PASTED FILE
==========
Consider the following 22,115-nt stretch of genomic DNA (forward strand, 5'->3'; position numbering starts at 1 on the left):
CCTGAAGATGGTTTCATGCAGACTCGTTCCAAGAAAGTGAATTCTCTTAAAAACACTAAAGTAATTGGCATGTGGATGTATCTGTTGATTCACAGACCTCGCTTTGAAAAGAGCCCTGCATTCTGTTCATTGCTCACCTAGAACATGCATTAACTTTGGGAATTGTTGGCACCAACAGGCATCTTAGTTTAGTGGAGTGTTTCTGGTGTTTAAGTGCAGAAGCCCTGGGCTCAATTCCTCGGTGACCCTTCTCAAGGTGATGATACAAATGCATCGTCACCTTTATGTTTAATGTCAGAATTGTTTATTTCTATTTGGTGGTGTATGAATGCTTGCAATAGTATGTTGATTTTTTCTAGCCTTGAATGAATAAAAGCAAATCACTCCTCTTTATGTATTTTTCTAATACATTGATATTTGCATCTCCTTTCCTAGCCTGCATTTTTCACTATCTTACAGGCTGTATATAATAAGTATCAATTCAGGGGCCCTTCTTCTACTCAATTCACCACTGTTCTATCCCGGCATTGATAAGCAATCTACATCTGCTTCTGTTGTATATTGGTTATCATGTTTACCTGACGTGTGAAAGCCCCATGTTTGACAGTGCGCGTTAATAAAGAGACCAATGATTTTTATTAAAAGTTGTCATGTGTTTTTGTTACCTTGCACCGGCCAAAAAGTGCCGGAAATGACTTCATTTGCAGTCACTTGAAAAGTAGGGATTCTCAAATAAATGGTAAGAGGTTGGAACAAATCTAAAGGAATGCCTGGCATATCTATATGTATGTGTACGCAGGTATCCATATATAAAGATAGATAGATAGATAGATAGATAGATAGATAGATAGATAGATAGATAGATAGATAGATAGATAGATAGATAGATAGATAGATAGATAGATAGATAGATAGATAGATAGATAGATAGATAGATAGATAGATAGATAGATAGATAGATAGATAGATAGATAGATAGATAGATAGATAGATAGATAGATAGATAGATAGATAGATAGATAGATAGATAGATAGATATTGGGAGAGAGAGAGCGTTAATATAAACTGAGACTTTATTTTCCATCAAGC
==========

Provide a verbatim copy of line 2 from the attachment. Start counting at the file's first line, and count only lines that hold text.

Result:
CCTGAAGATGGTTTCATGCAGACTCGTTCCAAGAAAGTGAATTCTCTTAAAAACACTAAAGTAATTGGCATGTGGATGTATCTGTTGATTCACAGACCTCGCTTTGAAAAGAGCCCTGCATTCTGTTCATTGCTCACCTAGAACATGCATTAACTTTGGGAATTGTTGGCACCAACAGGCATCTTAGTTTAGTGGAGTGTTTCTGGTGTTTAAGTGCAGAAGCCCTGGGCTCAATTCCTCGGTGACCCTTCTCAAGGTGATGATACAAATGCATCGTCACCTTTATGTTTAATGTCAGAATTGTTTATTTCTATTTGGTGGTGTATGAATGCTTGCAATAGTATGTTGATTTTTTCTAGCCTTGAATGAATAAAAGCAAATCACTCCTCTTTATGTATTTTTCTAATACATTGATATTTGCATCTCCTTTCCTAGCCTGCATTTTTCACTATCTTACAGGCTGTATATAATAAGTATCAATTCAGGGGCCCTTCTTCTACTCAATTCACCACTGTTCTATCCCGGCATTGATAAGCAATCTACATCTGCTTCTGTTGTATATTGGTTATCATGTTTACCTGACGTGTGAAAGCCCCATGTTTGACAGTGCGCGTTAATAAAGAGACCAATGATTTTTATTAAAAGTTGTCATGTGTTTTTGTTACCTTGCACCGGCCAAAAAGTGCCGGAAATGACTTCATTTGCAGTCACTTGAAAAGTAGGGATTCTCAAATAAATGGTAAGAGGTTGGAACAAATCTAAAGGAATGCCTGGCATATCTATATGTATGTGTACGCAGGTATCCATATATAAAGATAGATAGATAGATAGATAGATAGATAGATAGATAGATAGATAGATAGATAGATAGATAGATAGATAGATAGATAGATAGATAGATAGATAGATAGATAGATAGATAGATAGATAGATAGATAGATAGATAGATAGATAGATAGATAGATAGATAGATAGATAGATAGATAGATAGATAGATAGATAGATAGATAGATAGATAGATAGATAGATAGATAGATATTGGGAGAGAGAGAGCGTTAATATAAACTGAGACTTTATTTTCCATCAAGC